The demand for Industry 4.0-capable systems and machines
Suppliers and developers of manufacturing systems need to step their game up in order to keep up with the demand for machines and systems that are Industry 4.0-capable. This means that the current suppliers and developers have to delve more into information technology and how it will be incorporated in the manufacturing systems that they come up with. In short, they have to reconfigure their own production processes. If they already have software-development capabilities in place, they still have to do more, because Industry 4.0 requirements are certainly going to be much higher.
Standardization across industries
While it is true that not all industries are the same, there is still a need for some degree of standardization. Industry 4.0 does not happen in Europe alone, or in the United States. Connectivity is now on a global scale, and industries have to be covered by international standards in order for their interaction to be more defined and have a semblance of order.
The first steps towards standardization have already been undertaken by Germany with its Plattform Industrie 4.0, followed by the Dialogplattform Industrie 4.0. The United States is not far behind, with the formation of the Industrial Internet Consortium or IIC, which gathered telecommunication and IT companies, manufacturers, producers and manufacturing systems suppliers. Another organization, the Smart Manufacturing Leadership Coalition, was also formed by government agencies, manufacturers/producers, suppliers, technology companies and educational institutions to further sow the seeds of Industry 4.0 in the US.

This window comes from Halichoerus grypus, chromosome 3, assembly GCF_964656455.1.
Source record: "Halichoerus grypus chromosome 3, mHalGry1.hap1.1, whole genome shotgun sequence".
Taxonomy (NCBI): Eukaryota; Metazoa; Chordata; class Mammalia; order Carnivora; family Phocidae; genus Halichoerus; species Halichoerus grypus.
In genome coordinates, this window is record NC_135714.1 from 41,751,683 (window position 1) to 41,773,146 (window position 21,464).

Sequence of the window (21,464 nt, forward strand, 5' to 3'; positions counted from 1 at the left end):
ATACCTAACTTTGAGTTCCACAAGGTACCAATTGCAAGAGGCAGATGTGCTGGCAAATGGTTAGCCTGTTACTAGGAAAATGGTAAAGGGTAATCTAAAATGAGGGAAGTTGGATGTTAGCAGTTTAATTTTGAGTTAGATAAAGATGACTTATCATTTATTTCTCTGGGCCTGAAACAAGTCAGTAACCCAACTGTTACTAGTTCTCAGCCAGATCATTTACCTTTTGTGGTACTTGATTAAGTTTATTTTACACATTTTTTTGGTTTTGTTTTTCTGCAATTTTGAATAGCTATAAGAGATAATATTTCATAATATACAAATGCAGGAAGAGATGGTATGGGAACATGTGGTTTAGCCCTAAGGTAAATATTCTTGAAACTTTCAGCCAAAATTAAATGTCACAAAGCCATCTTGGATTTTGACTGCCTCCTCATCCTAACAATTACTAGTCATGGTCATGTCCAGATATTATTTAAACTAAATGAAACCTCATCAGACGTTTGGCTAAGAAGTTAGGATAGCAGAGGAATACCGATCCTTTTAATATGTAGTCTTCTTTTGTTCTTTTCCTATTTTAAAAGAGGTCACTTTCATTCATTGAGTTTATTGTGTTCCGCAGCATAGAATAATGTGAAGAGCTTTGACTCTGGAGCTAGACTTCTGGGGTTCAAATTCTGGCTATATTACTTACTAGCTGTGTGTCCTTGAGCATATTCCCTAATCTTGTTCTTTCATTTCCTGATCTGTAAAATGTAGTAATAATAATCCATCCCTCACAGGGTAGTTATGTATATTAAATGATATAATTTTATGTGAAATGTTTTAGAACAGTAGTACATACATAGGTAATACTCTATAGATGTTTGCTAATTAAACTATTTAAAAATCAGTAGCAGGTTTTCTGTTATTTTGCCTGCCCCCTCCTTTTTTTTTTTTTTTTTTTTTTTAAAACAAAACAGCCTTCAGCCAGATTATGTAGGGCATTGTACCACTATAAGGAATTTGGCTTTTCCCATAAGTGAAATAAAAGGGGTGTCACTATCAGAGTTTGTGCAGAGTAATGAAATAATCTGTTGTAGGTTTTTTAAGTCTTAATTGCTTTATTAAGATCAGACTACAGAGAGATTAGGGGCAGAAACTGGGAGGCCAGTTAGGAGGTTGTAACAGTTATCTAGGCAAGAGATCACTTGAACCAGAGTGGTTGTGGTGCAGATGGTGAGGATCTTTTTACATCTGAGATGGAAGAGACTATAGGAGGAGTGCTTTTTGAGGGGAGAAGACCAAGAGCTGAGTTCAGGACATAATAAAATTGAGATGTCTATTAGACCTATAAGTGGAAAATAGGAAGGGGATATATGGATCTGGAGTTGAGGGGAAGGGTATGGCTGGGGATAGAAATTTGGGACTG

Data Security risks
As a greater portion of the global manufacturing sector is finding its way to using the Internet of Things, there are definitely greater risks to data security. Cyber security providers will also have to increase their vigilance and develop better security systems to protect Industry 4.0 from caving under the pressure and threat from potential viruses and other cyber attacks.
General reluctance to change
Not everyone is quick or easy to adapt to change, even if said changes are geared towards higher profits or greater productivity. Some stakeholders are ingrained to be resistant to change, preferring to stick to what is familiar and, to them, reliable.
Convincing everyone in the manufacturing sectors to automate their production processes is not going to be easy. Advocates of Industry 4.0 have their work cut out for them as they hope to get everyone on board, and that is not just limited to manufacturers and producers. They also have to get government units and agencies, technology firms, infrastructure providers, suppliers and even the general public, to get on with the program.